• For instance, “There are innumerable stars in the sky.”
  • A person might say, “There are innumerable ways to solve this problem.”
  • Another might comment, “The internet offers innumerable resources for learning.”

13. A plethora

This phrase is used to indicate an excessive or overabundant amount of something. It suggests that there is more than enough of a particular thing.

  • For example, “The store had a plethora of options to choose from.”
  • A person might say, “We have a plethora of food for the party.”
  • Another might mention, “The market is flooded with a plethora of smartphone choices.”

14. A glut

This term refers to an excessive supply or amount of something. It implies that there is more of a particular thing than is needed or wanted.

  • For instance, “There is a glut of cheap products in the market.”
  • A person might say, “The industry is experiencing a glut of unsold inventory.”
  • Another might comment, “The holiday season often leads to a glut of advertisements.”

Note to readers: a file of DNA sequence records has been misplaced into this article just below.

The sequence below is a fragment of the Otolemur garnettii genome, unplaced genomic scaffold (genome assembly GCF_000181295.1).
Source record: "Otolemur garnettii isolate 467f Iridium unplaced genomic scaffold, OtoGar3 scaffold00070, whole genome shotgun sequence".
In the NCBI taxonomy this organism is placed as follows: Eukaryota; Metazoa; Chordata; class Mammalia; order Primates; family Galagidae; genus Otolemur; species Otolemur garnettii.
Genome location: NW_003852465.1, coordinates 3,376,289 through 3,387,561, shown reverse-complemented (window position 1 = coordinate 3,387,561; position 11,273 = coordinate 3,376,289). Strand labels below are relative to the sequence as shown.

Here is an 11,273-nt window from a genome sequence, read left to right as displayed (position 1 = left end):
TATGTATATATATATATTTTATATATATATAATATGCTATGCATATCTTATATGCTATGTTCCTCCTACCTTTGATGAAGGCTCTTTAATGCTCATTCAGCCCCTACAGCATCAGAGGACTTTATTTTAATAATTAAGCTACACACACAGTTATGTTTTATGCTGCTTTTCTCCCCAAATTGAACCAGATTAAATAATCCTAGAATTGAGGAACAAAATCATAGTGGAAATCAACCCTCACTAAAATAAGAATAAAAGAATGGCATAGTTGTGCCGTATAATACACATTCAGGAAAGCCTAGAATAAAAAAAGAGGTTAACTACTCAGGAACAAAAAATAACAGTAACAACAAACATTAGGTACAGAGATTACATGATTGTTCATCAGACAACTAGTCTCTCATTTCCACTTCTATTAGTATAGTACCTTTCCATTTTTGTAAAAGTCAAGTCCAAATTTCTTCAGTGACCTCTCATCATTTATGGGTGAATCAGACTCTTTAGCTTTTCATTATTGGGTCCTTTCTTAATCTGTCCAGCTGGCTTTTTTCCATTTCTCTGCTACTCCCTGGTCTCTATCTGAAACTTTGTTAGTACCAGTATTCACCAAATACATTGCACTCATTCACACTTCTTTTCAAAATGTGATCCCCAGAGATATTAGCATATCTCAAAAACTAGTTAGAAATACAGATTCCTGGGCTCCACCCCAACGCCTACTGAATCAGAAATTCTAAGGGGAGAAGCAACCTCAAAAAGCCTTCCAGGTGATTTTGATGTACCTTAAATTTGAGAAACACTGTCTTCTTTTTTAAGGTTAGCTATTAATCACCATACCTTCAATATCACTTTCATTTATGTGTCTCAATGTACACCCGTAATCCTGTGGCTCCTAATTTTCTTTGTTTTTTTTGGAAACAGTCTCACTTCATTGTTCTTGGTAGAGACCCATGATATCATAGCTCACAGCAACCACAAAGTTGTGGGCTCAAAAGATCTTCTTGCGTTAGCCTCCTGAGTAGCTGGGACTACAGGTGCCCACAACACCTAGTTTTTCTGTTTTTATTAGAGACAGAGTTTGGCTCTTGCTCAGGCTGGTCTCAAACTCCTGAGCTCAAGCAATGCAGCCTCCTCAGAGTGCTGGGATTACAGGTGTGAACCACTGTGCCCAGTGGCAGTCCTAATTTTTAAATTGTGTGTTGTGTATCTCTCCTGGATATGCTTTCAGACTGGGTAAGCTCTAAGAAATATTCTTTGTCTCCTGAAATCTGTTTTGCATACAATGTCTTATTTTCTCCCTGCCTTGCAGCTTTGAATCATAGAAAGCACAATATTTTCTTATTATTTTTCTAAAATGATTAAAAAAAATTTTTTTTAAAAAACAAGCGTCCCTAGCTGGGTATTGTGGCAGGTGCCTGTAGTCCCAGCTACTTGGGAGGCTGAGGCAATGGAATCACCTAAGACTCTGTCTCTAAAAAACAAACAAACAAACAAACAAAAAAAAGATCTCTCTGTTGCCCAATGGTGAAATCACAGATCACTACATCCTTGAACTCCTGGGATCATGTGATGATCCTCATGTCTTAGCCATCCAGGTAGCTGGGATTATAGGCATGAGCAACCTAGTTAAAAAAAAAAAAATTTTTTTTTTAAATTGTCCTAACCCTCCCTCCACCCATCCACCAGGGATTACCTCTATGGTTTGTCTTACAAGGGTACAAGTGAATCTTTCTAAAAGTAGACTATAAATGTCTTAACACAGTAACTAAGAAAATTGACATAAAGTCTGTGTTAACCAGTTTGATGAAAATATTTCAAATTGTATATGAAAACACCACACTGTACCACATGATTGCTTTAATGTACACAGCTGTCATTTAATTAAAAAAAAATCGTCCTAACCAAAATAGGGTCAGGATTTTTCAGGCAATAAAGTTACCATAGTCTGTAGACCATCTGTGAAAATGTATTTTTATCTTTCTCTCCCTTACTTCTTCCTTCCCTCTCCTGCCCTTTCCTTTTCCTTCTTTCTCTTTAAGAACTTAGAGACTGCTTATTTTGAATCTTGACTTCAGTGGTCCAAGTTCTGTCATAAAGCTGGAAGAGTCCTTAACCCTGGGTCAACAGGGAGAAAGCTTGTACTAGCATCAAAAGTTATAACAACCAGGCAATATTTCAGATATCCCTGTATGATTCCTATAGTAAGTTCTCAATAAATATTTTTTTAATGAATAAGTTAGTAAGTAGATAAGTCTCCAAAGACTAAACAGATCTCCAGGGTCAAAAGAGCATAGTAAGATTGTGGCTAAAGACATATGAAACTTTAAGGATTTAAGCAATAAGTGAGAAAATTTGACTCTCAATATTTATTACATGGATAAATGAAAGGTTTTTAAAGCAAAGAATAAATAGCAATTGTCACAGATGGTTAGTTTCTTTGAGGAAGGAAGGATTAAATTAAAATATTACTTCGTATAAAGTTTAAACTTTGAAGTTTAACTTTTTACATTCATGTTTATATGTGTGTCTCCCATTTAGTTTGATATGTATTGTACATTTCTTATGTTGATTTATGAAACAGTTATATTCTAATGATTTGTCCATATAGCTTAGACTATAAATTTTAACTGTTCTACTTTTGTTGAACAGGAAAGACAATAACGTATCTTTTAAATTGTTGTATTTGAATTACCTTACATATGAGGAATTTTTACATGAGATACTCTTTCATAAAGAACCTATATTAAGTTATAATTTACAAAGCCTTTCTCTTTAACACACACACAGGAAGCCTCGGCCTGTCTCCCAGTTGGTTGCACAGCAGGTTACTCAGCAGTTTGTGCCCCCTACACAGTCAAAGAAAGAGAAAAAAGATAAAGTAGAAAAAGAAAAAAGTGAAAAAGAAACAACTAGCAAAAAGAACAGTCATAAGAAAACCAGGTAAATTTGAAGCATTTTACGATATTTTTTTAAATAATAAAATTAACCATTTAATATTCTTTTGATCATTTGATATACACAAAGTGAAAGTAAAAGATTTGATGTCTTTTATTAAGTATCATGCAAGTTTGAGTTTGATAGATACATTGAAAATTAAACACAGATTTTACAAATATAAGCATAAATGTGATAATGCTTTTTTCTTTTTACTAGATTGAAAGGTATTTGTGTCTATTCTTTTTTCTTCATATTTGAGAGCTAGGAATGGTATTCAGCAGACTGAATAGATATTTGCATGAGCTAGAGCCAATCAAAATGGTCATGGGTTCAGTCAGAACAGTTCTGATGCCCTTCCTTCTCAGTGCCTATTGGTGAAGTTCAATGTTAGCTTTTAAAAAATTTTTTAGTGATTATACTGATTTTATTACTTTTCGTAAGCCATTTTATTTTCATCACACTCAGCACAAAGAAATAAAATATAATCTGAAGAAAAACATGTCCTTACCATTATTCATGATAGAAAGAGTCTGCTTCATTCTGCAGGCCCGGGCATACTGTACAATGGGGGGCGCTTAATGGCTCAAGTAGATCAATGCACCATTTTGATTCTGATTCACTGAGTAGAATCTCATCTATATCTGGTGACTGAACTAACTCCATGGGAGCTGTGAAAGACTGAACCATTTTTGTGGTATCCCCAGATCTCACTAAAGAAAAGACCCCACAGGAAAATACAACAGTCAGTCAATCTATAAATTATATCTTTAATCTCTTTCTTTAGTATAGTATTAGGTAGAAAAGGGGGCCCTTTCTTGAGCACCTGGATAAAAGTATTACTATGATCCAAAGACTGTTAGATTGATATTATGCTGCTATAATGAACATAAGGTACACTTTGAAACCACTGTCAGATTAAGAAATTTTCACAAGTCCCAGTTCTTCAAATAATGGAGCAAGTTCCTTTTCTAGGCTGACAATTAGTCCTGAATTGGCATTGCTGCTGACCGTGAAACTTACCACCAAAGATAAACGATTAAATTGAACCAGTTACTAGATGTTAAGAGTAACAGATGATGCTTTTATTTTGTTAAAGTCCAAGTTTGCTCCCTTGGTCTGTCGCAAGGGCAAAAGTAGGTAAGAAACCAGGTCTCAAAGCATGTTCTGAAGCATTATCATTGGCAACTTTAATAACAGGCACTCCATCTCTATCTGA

15. A deluge

This word is used to describe a sudden and overwhelming amount or flow of something. It suggests a rapid and intense inundation.

  • For example, “After the announcement, there was a deluge of messages.”
  • A person might say, “The city experienced a deluge of rain during the storm.”
  • Another might mention, “The website crashed due to a deluge of traffic.”

16. A flood

This phrase is often used to describe an overwhelming amount of something.

  • For example, “There was a flood of emails in my inbox this morning.”
  • A person might say, “I have a flood of assignments due next week.”